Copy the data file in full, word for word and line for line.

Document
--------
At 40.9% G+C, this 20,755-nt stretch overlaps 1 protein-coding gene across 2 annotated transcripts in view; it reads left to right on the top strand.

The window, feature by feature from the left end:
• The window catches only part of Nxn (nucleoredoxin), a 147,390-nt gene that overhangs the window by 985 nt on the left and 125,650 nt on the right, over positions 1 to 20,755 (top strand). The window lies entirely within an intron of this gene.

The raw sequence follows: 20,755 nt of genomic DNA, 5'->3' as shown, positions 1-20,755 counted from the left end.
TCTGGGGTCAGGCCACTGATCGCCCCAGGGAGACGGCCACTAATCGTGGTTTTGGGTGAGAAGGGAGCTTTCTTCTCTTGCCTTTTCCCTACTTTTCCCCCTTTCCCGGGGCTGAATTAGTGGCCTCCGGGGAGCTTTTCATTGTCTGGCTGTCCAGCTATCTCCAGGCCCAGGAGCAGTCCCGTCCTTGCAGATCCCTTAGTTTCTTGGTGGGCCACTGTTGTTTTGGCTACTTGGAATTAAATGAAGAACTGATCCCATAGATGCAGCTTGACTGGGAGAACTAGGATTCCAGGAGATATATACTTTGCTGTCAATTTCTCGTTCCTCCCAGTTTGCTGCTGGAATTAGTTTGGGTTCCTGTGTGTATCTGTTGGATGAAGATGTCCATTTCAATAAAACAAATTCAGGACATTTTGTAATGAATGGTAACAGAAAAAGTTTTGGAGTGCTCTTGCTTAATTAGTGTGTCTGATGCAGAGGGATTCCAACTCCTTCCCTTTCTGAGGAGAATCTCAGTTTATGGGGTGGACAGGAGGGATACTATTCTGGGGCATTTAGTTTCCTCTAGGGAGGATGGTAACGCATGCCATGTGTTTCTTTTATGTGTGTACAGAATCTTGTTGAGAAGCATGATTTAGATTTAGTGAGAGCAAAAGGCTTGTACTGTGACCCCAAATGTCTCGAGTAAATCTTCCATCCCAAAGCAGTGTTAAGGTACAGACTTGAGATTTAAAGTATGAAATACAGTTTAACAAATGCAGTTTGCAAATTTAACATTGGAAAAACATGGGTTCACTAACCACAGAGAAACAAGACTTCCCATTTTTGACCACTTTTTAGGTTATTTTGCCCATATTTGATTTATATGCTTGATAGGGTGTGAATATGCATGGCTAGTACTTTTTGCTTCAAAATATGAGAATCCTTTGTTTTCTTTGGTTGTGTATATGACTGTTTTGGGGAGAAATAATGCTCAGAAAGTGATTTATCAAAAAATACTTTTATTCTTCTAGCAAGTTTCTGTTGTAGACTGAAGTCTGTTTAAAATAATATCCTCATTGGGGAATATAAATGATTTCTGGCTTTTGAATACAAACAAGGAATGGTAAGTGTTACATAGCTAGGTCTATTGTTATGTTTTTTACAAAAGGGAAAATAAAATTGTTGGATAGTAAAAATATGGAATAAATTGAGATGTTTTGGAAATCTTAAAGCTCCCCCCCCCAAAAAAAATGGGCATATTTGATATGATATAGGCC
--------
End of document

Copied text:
At 40.9% G+C, this 20,755-nt stretch overlaps 1 protein-coding gene across 2 annotated transcripts in view; it reads left to right on the top strand.

The window, feature by feature from the left end:
• The window catches only part of Nxn (nucleoredoxin), a 147,390-nt gene that overhangs the window by 985 nt on the left and 125,650 nt on the right, over positions 1 to 20,755 (top strand). The window lies entirely within an intron of this gene.

The raw sequence follows: 20,755 nt of genomic DNA, 5'->3' as shown, positions 1-20,755 counted from the left end.
TCTGGGGTCAGGCCACTGATCGCCCCAGGGAGACGGCCACTAATCGTGGTTTTGGGTGAGAAGGGAGCTTTCTTCTCTTGCCTTTTCCCTACTTTTCCCCCTTTCCCGGGGCTGAATTAGTGGCCTCCGGGGAGCTTTTCATTGTCTGGCTGTCCAGCTATCTCCAGGCCCAGGAGCAGTCCCGTCCTTGCAGATCCCTTAGTTTCTTGGTGGGCCACTGTTGTTTTGGCTACTTGGAATTAAATGAAGAACTGATCCCATAGATGCAGCTTGACTGGGAGAACTAGGATTCCAGGAGATATATACTTTGCTGTCAATTTCTCGTTCCTCCCAGTTTGCTGCTGGAATTAGTTTGGGTTCCTGTGTGTATCTGTTGGATGAAGATGTCCATTTCAATAAAACAAATTCAGGACATTTTGTAATGAATGGTAACAGAAAAAGTTTTGGAGTGCTCTTGCTTAATTAGTGTGTCTGATGCAGAGGGATTCCAACTCCTTCCCTTTCTGAGGAGAATCTCAGTTTATGGGGTGGACAGGAGGGATACTATTCTGGGGCATTTAGTTTCCTCTAGGGAGGATGGTAACGCATGCCATGTGTTTCTTTTATGTGTGTACAGAATCTTGTTGAGAAGCATGATTTAGATTTAGTGAGAGCAAAAGGCTTGTACTGTGACCCCAAATGTCTCGAGTAAATCTTCCATCCCAAAGCAGTGTTAAGGTACAGACTTGAGATTTAAAGTATGAAATACAGTTTAACAAATGCAGTTTGCAAATTTAACATTGGAAAAACATGGGTTCACTAACCACAGAGAAACAAGACTTCCCATTTTTGACCACTTTTTAGGTTATTTTGCCCATATTTGATTTATATGCTTGATAGGGTGTGAATATGCATGGCTAGTACTTTTTGCTTCAAAATATGAGAATCCTTTGTTTTCTTTGGTTGTGTATATGACTGTTTTGGGGAGAAATAATGCTCAGAAAGTGATTTATCAAAAAATACTTTTATTCTTCTAGCAAGTTTCTGTTGTAGACTGAAGTCTGTTTAAAATAATATCCTCATTGGGGAATATAAATGATTTCTGGCTTTTGAATACAAACAAGGAATGGTAAGTGTTACATAGCTAGGTCTATTGTTATGTTTTTTACAAAAGGGAAAATAAAATTGTTGGATAGTAAAAATATGGAATAAATTGAGATGTTTTGGAAATCTTAAAGCTCCCCCCCCCAAAAAAAATGGGCATATTTGATATGATATAGGCC